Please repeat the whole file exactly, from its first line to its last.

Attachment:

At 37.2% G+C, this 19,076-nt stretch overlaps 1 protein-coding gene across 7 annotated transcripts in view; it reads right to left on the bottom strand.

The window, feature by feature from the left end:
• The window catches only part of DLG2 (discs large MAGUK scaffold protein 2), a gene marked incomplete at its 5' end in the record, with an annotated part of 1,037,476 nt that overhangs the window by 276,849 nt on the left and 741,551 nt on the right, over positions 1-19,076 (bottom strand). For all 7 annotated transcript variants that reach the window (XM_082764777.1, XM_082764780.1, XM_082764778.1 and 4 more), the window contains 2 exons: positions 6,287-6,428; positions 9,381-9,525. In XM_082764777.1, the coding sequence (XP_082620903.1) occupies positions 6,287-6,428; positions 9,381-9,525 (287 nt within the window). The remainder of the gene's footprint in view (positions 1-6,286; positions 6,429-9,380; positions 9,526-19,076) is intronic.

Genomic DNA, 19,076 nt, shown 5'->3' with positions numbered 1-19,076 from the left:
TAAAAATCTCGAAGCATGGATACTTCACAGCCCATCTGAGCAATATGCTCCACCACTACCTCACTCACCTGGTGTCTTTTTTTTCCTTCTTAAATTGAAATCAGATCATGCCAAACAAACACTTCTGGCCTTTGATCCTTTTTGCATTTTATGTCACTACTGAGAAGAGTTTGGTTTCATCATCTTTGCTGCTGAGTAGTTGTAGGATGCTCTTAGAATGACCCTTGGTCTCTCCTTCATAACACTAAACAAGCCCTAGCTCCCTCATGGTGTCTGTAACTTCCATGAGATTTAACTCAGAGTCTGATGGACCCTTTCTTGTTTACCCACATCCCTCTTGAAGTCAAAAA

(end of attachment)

At 37.2% G+C, this 19,076-nt stretch overlaps 1 protein-coding gene across 7 annotated transcripts in view; it reads right to left on the bottom strand.

The window, feature by feature from the left end:
• The window catches only part of DLG2 (discs large MAGUK scaffold protein 2), a gene marked incomplete at its 5' end in the record, with an annotated part of 1,037,476 nt that overhangs the window by 276,849 nt on the left and 741,551 nt on the right, over positions 1-19,076 (bottom strand). For all 7 annotated transcript variants that reach the window (XM_082764777.1, XM_082764780.1, XM_082764778.1 and 4 more), the window contains 2 exons: positions 6,287-6,428; positions 9,381-9,525. In XM_082764777.1, the coding sequence (XP_082620903.1) occupies positions 6,287-6,428; positions 9,381-9,525 (287 nt within the window). The remainder of the gene's footprint in view (positions 1-6,286; positions 6,429-9,380; positions 9,526-19,076) is intronic.

Genomic DNA, 19,076 nt, shown 5'->3' with positions numbered 1-19,076 from the left:
TAAAAATCTCGAAGCATGGATACTTCACAGCCCATCTGAGCAATATGCTCCACCACTACCTCACTCACCTGGTGTCTTTTTTTTCCTTCTTAAATTGAAATCAGATCATGCCAAACAAACACTTCTGGCCTTTGATCCTTTTTGCATTTTATGTCACTACTGAGAAGAGTTTGGTTTCATCATCTTTGCTGCTGAGTAGTTGTAGGATGCTCTTAGAATGACCCTTGGTCTCTCCTTCATAACACTAAACAAGCCCTAGCTCCCTCATGGTGTCTGTAACTTCCATGAGATTTAACTCAGAGTCTGATGGACCCTTTCTTGTTTACCCACATCCCTCTTGAAGTCAAAAA